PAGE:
Careers Linked to Higher Degenerative Brain Disease Risk

Posted on March 29, 2006 reports on a study from last year that links different jobs to different types of degenerative brain diseases. People working in specific fields were found to be more likely to develop these brain diseases, like Alzheimer's and Parkinson's disease, possibly because of greater exposure to chemicals or bio hazards.

In their analysis, Park and his colleagues found that the bank tellers, clergy, aircraft mechanics and hairdressers had highest odds of dying from Alzheimer's disease. For Parkinson's disease, the highest risks were among biological scientists, teachers, clergy members and other religious workers.

The risk of death from presenile dementia - a form of dementia that arises before the age of 65 - was greatest among dentists, graders and sorters in industries other than agriculture and, again, clergy.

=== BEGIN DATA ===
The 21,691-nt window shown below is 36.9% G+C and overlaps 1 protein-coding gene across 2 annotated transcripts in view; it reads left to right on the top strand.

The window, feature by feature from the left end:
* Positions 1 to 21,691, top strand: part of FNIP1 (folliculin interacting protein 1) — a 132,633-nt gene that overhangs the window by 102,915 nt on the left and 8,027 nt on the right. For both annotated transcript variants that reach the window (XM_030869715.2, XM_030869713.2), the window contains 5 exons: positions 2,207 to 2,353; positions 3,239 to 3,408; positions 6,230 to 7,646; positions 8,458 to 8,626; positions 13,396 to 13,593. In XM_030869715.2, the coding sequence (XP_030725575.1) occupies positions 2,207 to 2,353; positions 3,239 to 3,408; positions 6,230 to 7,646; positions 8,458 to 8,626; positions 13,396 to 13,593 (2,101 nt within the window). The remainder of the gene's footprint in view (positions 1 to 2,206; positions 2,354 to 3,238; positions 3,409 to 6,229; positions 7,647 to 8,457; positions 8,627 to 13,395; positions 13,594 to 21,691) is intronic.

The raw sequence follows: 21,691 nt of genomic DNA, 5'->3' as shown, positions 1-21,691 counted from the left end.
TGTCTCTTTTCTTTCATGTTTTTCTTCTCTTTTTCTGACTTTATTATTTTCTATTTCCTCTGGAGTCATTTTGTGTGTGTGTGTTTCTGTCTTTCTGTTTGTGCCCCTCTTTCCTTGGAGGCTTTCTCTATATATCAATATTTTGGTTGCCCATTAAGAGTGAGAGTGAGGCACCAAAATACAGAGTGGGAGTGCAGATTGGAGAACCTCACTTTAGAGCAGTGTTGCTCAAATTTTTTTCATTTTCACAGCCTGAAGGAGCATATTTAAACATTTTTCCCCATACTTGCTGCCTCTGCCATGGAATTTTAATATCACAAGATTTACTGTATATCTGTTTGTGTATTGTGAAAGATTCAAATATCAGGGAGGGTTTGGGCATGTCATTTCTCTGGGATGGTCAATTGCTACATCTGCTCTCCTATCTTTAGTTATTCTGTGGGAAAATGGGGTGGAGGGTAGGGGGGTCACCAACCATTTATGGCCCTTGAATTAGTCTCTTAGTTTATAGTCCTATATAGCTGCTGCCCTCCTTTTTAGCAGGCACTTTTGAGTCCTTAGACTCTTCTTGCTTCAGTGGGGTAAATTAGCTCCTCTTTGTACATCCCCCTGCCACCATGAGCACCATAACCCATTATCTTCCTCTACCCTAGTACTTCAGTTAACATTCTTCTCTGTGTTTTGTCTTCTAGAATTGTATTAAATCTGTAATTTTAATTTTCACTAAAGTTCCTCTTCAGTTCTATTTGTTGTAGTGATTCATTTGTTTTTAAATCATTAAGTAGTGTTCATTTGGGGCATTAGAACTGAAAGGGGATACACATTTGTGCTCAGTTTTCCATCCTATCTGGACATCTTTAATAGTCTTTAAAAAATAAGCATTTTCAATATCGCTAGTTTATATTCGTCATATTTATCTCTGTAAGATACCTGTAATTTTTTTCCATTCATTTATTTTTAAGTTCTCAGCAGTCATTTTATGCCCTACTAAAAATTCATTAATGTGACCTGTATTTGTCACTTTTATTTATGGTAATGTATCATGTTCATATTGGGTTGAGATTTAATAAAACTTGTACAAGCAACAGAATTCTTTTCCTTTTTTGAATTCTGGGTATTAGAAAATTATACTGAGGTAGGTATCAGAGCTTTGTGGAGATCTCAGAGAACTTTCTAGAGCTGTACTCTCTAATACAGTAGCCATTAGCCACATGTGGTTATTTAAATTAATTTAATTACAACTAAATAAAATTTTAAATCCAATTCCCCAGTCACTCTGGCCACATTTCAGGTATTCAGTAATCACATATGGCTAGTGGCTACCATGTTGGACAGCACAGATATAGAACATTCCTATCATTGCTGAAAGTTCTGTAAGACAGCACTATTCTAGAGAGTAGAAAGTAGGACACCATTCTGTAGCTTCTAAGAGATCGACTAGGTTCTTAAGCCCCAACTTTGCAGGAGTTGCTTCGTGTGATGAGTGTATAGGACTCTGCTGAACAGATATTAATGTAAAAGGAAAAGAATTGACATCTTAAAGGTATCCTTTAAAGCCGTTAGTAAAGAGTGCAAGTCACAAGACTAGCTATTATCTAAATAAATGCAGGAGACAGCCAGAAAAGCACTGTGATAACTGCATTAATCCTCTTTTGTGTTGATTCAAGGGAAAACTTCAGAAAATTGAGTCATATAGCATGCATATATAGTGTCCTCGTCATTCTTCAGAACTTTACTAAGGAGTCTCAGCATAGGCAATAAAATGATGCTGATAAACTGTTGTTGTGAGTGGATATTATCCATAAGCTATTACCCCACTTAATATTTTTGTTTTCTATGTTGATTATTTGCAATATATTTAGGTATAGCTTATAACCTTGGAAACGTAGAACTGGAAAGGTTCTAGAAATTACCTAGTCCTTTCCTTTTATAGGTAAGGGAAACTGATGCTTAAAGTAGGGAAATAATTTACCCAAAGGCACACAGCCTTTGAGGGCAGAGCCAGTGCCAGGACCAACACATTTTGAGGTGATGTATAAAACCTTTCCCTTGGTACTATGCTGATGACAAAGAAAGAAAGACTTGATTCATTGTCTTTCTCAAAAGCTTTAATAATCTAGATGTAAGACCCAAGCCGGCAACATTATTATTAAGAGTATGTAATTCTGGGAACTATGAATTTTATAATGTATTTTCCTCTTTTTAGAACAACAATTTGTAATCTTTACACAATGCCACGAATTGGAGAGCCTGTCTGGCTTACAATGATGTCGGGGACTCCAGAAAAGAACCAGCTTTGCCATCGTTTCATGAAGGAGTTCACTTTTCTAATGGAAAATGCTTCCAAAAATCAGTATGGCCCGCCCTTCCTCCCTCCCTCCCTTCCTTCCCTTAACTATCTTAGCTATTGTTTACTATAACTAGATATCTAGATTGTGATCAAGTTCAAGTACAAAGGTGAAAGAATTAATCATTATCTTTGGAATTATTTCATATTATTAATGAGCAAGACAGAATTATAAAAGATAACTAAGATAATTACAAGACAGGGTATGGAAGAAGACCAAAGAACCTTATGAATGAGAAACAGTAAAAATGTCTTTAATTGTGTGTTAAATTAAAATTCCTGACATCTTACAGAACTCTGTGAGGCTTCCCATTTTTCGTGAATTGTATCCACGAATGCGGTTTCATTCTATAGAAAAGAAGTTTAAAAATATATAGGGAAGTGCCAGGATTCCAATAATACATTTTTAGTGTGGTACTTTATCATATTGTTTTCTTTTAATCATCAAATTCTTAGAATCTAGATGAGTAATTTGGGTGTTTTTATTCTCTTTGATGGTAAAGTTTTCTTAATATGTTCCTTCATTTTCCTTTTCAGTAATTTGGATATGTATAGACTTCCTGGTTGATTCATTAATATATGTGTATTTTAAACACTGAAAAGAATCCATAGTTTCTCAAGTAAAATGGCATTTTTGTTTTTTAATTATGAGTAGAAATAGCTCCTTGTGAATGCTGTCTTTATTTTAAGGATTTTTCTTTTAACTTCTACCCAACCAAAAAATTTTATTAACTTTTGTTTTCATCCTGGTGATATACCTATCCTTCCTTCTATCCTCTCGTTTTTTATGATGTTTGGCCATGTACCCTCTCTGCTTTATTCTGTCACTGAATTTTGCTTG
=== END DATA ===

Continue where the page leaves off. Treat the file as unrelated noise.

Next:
Veterinarians, hairdressers and graders and sorters had the highest risks of dying from motor neuron disease, the most common form of which is amyotrophic lateral sclerosis, also known as Lou Gehrig's disease - an invariably fatal degeneration of the central nervous system that causes muscle wasting and paralysis.

The findings, based on death records from 22 states for the years 1992 to 1998, are published in the American Journal of Industrial Medicine.

The study looked at more than 2.6 million U.S. death records. Some of the deaths suggest a more obvious environmental link -- such as hairdressers and a possible "role for hair dyes, solvents or other chemicals used in salons." But the higher percentage of degenerative brain disease deaths found in bank tellers or clergy members is much less obvious.

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